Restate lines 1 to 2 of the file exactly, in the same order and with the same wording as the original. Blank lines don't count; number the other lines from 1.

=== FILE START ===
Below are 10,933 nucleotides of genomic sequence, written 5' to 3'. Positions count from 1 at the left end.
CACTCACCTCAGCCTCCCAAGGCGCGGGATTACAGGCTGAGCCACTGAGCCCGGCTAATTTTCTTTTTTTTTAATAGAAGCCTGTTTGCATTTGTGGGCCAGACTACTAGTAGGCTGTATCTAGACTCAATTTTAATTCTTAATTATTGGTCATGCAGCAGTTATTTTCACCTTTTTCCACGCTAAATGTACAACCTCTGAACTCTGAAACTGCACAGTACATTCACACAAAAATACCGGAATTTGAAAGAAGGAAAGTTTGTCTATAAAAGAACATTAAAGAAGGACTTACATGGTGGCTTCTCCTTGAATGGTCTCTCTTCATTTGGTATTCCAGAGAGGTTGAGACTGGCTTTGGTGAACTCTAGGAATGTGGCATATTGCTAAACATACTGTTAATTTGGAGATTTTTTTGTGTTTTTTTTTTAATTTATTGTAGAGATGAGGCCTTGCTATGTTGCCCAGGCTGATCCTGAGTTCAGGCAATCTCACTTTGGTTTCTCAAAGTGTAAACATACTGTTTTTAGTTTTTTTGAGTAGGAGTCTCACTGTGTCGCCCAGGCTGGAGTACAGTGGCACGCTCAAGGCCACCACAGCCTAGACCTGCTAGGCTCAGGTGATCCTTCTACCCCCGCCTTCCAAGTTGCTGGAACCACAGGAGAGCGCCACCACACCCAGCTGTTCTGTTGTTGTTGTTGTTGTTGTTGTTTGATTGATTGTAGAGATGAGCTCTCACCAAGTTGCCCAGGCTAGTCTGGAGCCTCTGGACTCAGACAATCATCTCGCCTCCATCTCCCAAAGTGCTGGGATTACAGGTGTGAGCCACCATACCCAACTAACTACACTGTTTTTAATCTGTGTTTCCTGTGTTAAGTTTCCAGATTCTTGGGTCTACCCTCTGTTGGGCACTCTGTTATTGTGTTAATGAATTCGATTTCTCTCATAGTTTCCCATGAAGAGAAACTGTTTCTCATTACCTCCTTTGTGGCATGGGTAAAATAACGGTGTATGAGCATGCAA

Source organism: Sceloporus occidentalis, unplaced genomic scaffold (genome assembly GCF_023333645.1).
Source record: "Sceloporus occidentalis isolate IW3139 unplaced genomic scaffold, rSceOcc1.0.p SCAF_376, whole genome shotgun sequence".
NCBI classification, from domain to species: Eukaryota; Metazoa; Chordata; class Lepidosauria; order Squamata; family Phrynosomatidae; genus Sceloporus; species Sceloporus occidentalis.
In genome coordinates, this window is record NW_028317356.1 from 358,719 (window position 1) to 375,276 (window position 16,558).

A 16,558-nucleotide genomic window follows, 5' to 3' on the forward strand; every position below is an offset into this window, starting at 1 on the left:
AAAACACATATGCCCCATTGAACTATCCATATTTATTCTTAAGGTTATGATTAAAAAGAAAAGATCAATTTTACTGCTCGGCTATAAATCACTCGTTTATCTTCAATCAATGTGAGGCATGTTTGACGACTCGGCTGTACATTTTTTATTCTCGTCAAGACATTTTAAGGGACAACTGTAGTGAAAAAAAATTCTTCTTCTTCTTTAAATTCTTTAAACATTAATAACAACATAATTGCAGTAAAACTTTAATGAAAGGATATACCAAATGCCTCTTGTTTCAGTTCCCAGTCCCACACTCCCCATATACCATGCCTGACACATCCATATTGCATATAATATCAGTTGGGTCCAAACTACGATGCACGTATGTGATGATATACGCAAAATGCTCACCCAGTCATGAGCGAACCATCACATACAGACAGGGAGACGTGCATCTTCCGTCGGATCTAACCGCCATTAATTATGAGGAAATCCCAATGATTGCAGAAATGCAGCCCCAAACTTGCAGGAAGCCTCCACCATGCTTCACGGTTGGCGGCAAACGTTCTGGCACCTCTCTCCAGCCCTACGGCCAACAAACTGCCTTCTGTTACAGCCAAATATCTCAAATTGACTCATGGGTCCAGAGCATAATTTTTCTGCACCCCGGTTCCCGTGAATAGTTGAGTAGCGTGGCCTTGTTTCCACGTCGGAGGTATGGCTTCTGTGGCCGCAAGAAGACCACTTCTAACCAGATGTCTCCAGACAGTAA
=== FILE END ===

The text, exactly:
Below are 10,933 nucleotides of genomic sequence, written 5' to 3'. Positions count from 1 at the left end.
CACTCACCTCAGCCTCCCAAGGCGCGGGATTACAGGCTGAGCCACTGAGCCCGGCTAATTTTCTTTTTTTTTAATAGAAGCCTGTTTGCATTTGTGGGCCAGACTACTAGTAGGCTGTATCTAGACTCAATTTTAATTCTTAATTATTGGTCATGCAGCAGTTATTTTCACCTTTTTCCACGCTAAATGTACAACCTCTGAACTCTGAAACTGCACAGTACATTCACACAAAAATACCGGAATTTGAAAGAAGGAAAGTTTGTCTATAAAAGAACATTAAAGAAGGACTTACATGGTGGCTTCTCCTTGAATGGTCTCTCTTCATTTGGTATTCCAGAGAGGTTGAGACTGGCTTTGGTGAACTCTAGGAATGTGGCATATTGCTAAACATACTGTTAATTTGGAGATTTTTTTGTGTTTTTTTTTTAATTTATTGTAGAGATGAGGCCTTGCTATGTTGCCCAGGCTGATCCTGAGTTCAGGCAATCTCACTTTGGTTTCTCAAAGTGTAAACATACTGTTTTTAGTTTTTTTGAGTAGGAGTCTCACTGTGTCGCCCAGGCTGGAGTACAGTGGCACGCTCAAGGCCACCACAGCCTAGACCTGCTAGGCTCAGGTGATCCTTCTACCCCCGCCTTCCAAGTTGCTGGAACCACAGGAGAGCGCCACCACACCCAGCTGTTCTGTTGTTGTTGTTGTTGTTGTTGTTTGATTGATTGTAGAGATGAGCTCTCACCAAGTTGCCCAGGCTAGTCTGGAGCCTCTGGACTCAGACAATCATCTCGCCTCCATCTCCCAAAGTGCTGGGATTACAGGTGTGAGCCACCATACCCAACTAACTACACTGTTTTTAATCTGTGTTTCCTGTGTTAAGTTTCCAGATTCTTGGGTCTACCCTCTGTTGGGCACTCTGTTATTGTGTTAATGAATTCGATTTCTCTCATAGTTTCCCATGAAGAGAAACTGTTTCTCATTACCTCCTTTGTGGCATGGGTAAAATAACGGTGTATGAGCATGCAA